Literacy: getting the right help and getting it early
It is confronting to admit that your child is struggling to acquire literacy skills. Research tells us that parents fear that their child may be “labelled for life” if he or she is identified as having a learning disability.
It is very important to seek help as soon as you realise your child is having difficulty learning. Seeking help and recognising the early signs of a learning disability can mean the difference between success and failure for your child in school.
Dyslexia can be outgrown.
Dyslexia is a lifelong issue. Yearly monitoring of phonological skills from year one to twelve shows the disability persists into adulthood. Although many dyslexics learn to read accurately, they may continue to read slowly and not automatically.
Reasonable adjustments for students with dyslexia
What is meant by “reasonable adjustments” for students with dyslexia? How might these relate to your child? This is not about intervention to improve literacy levels; but rather adjustments that allow the student to engage in the lesson. For students with dyslexia, this may mean accessing the information in the text or having options to express their thought processes and knowledge in writing. Some students may also have accompanying difficulties that require support for memory or planning.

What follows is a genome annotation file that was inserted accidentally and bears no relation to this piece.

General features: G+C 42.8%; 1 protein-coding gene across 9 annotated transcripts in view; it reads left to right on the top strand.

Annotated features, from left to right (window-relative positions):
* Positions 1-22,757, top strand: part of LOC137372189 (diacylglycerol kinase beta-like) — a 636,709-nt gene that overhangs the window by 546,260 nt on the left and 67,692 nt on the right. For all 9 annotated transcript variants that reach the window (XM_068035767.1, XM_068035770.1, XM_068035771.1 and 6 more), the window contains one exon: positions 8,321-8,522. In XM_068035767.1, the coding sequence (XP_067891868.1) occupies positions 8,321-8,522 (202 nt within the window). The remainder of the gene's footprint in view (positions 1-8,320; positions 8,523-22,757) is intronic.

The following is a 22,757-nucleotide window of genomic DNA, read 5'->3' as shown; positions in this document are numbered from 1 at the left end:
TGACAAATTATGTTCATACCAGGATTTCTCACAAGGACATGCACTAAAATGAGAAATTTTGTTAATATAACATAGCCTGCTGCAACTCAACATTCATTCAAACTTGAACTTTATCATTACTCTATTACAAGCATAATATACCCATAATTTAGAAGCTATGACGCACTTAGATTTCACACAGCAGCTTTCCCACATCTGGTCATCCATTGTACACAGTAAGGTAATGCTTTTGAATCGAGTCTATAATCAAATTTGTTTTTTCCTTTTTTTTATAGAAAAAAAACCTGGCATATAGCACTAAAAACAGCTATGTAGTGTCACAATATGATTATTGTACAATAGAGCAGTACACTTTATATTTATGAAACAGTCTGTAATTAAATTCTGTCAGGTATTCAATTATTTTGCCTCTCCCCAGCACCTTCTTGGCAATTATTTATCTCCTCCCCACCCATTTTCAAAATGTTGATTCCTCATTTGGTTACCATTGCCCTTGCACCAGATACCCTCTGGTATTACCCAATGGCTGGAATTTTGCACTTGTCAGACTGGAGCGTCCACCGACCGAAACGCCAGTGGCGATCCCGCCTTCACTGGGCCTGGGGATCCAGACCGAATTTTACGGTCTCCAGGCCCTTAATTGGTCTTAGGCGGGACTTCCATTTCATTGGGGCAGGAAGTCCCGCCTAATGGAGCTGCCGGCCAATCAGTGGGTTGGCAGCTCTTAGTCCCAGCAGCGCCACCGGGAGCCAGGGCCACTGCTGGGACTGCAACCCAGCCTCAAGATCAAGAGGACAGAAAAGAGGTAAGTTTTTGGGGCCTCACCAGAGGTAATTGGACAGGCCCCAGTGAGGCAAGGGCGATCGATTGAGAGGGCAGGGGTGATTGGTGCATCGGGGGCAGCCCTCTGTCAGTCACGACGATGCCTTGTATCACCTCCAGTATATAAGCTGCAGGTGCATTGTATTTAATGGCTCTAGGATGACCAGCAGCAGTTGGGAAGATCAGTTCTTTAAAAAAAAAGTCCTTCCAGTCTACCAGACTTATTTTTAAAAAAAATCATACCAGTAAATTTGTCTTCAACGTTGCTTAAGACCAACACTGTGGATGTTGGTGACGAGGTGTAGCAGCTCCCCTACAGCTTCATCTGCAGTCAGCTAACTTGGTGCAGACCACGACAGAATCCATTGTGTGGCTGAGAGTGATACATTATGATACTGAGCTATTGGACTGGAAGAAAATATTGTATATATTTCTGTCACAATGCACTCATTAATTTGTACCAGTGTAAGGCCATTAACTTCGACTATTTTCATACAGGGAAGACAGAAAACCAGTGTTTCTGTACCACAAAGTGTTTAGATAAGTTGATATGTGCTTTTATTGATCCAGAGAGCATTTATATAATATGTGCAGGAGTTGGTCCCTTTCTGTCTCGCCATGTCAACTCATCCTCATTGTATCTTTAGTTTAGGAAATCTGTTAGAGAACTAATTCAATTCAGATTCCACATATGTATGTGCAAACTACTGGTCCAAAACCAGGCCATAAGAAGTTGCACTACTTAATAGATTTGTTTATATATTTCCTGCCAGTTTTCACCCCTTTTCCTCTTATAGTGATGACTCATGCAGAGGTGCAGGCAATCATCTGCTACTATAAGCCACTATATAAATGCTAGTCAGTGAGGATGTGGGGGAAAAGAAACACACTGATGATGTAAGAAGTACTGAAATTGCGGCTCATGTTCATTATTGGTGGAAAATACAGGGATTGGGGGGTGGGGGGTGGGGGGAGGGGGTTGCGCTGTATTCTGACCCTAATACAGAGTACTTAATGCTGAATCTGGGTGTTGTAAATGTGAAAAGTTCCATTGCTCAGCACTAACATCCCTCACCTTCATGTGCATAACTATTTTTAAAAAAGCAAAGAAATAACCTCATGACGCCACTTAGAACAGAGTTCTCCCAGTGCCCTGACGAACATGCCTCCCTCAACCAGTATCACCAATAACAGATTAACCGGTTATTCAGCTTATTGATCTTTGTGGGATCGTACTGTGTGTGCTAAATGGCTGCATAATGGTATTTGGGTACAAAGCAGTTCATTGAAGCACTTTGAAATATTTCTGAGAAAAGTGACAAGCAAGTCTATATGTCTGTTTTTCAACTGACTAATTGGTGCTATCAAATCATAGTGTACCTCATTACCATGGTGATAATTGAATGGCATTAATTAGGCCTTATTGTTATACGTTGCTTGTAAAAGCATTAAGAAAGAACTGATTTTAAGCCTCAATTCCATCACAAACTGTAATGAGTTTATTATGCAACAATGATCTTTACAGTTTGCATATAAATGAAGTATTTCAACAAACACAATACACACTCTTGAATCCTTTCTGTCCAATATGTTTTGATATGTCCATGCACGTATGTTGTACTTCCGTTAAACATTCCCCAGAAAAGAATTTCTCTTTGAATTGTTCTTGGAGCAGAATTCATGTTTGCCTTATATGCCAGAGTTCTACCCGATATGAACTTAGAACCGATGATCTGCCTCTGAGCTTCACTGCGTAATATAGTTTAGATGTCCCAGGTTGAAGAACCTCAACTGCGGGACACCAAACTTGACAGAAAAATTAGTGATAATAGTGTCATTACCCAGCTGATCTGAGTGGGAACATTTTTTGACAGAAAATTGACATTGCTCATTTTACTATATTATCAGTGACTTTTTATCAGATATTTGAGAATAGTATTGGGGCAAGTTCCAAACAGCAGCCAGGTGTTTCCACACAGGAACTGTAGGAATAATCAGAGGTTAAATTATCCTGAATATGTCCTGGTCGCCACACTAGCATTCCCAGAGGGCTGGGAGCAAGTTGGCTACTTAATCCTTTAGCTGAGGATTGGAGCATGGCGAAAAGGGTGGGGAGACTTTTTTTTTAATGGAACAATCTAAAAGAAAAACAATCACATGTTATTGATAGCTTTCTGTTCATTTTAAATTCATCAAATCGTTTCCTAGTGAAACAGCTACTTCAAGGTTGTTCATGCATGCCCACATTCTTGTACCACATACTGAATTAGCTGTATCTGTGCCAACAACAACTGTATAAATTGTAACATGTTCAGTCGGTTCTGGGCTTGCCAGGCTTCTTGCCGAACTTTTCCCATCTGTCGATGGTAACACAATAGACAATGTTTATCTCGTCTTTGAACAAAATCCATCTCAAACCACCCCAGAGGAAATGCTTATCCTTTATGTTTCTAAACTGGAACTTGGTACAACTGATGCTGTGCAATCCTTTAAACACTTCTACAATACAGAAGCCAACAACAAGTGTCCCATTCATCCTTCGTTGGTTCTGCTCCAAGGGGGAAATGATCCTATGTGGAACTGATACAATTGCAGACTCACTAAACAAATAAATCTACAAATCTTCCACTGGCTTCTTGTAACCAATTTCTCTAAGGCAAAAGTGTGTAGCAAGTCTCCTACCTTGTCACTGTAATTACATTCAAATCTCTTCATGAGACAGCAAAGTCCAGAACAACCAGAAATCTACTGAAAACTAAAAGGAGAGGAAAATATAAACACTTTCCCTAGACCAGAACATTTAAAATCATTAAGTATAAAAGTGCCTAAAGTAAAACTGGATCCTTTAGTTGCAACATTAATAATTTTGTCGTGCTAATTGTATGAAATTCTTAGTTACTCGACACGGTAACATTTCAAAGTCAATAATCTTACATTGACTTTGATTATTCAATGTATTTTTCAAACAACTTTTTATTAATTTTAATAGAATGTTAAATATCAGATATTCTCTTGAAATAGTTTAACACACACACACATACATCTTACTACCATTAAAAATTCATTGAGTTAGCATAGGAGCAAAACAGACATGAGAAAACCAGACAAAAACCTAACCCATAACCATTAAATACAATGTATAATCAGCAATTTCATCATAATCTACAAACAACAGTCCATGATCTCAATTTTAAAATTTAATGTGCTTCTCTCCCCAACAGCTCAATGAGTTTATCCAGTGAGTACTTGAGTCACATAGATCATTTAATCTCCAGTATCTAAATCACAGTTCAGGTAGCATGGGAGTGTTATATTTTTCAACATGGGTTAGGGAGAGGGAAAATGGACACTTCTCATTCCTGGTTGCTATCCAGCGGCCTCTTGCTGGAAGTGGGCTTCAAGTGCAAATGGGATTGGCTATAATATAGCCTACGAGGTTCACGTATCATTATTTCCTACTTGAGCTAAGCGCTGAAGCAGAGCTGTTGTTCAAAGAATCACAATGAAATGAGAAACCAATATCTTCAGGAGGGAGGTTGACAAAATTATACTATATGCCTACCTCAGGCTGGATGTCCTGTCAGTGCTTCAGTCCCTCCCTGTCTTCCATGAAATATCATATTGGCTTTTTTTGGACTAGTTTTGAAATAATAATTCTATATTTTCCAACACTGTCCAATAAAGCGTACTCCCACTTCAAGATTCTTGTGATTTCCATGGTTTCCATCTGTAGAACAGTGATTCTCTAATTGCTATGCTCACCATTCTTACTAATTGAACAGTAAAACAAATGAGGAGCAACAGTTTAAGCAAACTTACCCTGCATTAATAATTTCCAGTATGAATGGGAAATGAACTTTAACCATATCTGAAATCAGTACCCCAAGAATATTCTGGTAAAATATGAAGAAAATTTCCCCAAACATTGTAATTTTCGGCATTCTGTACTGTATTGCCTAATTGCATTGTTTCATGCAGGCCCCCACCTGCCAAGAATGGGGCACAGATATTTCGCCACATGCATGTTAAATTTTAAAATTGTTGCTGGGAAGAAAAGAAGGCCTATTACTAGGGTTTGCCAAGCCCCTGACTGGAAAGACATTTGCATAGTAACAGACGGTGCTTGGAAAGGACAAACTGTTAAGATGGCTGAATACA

Bunnings fundraiser a success
A big “thank you” to our wonderful supporters who helped at the recent Bunnings BBQ fundraiser. We are very grateful to those who donned aprons on the day and to those who provided financial support to purchase food and drinks. With your help we raised over $2000.
Donations tax deductible
Did you know that donations to the foundation are tax deductible? With the end of financial year fast approaching, if you’ve been considering making a donation to help a child with a learning disability now is the perfect time to act.
Do you know the meaning of the word ‘mercurial’?
1. changeable, volatile, fickle, flighty, erratic
2. animated, lively, sprightly, quick-witted
The English adjective mercurial ultimately comes from the Latin adjective mercuriālis “of or pertaining to Mercurius“ (i.e., the god Mercury), whose original function was as god of commerce, transporters of goods (especially of grain), and shopkeepers.
“If you don’t like to read, you haven’t found the right book.” – J.K. Rowling
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